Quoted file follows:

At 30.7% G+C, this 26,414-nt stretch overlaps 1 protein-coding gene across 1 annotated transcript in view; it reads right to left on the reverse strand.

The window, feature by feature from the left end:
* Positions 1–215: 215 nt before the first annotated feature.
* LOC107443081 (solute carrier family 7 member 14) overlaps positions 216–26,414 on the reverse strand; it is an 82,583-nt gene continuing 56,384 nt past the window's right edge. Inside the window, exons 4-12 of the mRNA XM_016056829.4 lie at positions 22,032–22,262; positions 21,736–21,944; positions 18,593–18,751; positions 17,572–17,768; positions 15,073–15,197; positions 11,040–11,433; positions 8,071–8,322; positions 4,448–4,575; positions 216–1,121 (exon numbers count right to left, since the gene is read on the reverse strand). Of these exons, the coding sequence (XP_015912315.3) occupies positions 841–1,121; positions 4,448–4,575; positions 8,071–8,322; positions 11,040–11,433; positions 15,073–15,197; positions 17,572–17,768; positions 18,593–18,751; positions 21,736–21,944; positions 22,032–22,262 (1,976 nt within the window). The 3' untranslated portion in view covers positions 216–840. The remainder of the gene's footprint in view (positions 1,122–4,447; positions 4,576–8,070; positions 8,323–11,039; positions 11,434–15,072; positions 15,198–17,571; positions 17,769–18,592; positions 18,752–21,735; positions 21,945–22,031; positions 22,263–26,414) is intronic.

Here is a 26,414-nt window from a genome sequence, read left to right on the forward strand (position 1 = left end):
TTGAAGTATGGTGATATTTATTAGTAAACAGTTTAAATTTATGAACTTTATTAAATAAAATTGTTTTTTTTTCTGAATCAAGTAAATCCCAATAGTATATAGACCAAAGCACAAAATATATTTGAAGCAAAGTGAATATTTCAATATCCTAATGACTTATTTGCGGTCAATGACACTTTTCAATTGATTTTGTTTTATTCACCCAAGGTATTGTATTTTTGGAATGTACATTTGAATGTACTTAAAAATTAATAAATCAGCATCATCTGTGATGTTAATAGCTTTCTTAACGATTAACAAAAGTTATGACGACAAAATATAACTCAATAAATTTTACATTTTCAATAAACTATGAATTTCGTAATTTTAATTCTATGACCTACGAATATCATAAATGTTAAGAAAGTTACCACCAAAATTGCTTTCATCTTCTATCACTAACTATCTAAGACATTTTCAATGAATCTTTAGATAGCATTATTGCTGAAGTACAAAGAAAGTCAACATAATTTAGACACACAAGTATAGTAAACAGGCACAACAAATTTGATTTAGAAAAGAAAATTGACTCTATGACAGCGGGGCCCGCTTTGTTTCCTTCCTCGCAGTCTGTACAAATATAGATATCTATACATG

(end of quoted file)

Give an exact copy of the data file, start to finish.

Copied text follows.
At 30.7% G+C, this 26,414-nt stretch overlaps 1 protein-coding gene across 1 annotated transcript in view; it reads right to left on the reverse strand.

The window, feature by feature from the left end:
* Positions 1–215: 215 nt before the first annotated feature.
* LOC107443081 (solute carrier family 7 member 14) overlaps positions 216–26,414 on the reverse strand; it is an 82,583-nt gene continuing 56,384 nt past the window's right edge. Inside the window, exons 4-12 of the mRNA XM_016056829.4 lie at positions 22,032–22,262; positions 21,736–21,944; positions 18,593–18,751; positions 17,572–17,768; positions 15,073–15,197; positions 11,040–11,433; positions 8,071–8,322; positions 4,448–4,575; positions 216–1,121 (exon numbers count right to left, since the gene is read on the reverse strand). Of these exons, the coding sequence (XP_015912315.3) occupies positions 841–1,121; positions 4,448–4,575; positions 8,071–8,322; positions 11,040–11,433; positions 15,073–15,197; positions 17,572–17,768; positions 18,593–18,751; positions 21,736–21,944; positions 22,032–22,262 (1,976 nt within the window). The 3' untranslated portion in view covers positions 216–840. The remainder of the gene's footprint in view (positions 1,122–4,447; positions 4,576–8,070; positions 8,323–11,039; positions 11,434–15,072; positions 15,198–17,571; positions 17,769–18,592; positions 18,752–21,735; positions 21,945–22,031; positions 22,263–26,414) is intronic.

Here is a 26,414-nt window from a genome sequence, read left to right on the forward strand (position 1 = left end):
TTGAAGTATGGTGATATTTATTAGTAAACAGTTTAAATTTATGAACTTTATTAAATAAAATTGTTTTTTTTTCTGAATCAAGTAAATCCCAATAGTATATAGACCAAAGCACAAAATATATTTGAAGCAAAGTGAATATTTCAATATCCTAATGACTTATTTGCGGTCAATGACACTTTTCAATTGATTTTGTTTTATTCACCCAAGGTATTGTATTTTTGGAATGTACATTTGAATGTACTTAAAAATTAATAAATCAGCATCATCTGTGATGTTAATAGCTTTCTTAACGATTAACAAAAGTTATGACGACAAAATATAACTCAATAAATTTTACATTTTCAATAAACTATGAATTTCGTAATTTTAATTCTATGACCTACGAATATCATAAATGTTAAGAAAGTTACCACCAAAATTGCTTTCATCTTCTATCACTAACTATCTAAGACATTTTCAATGAATCTTTAGATAGCATTATTGCTGAAGTACAAAGAAAGTCAACATAATTTAGACACACAAGTATAGTAAACAGGCACAACAAATTTGATTTAGAAAAGAAAATTGACTCTATGACAGCGGGGCCCGCTTTGTTTCCTTCCTCGCAGTCTGTACAAATATAGATATCTATACATG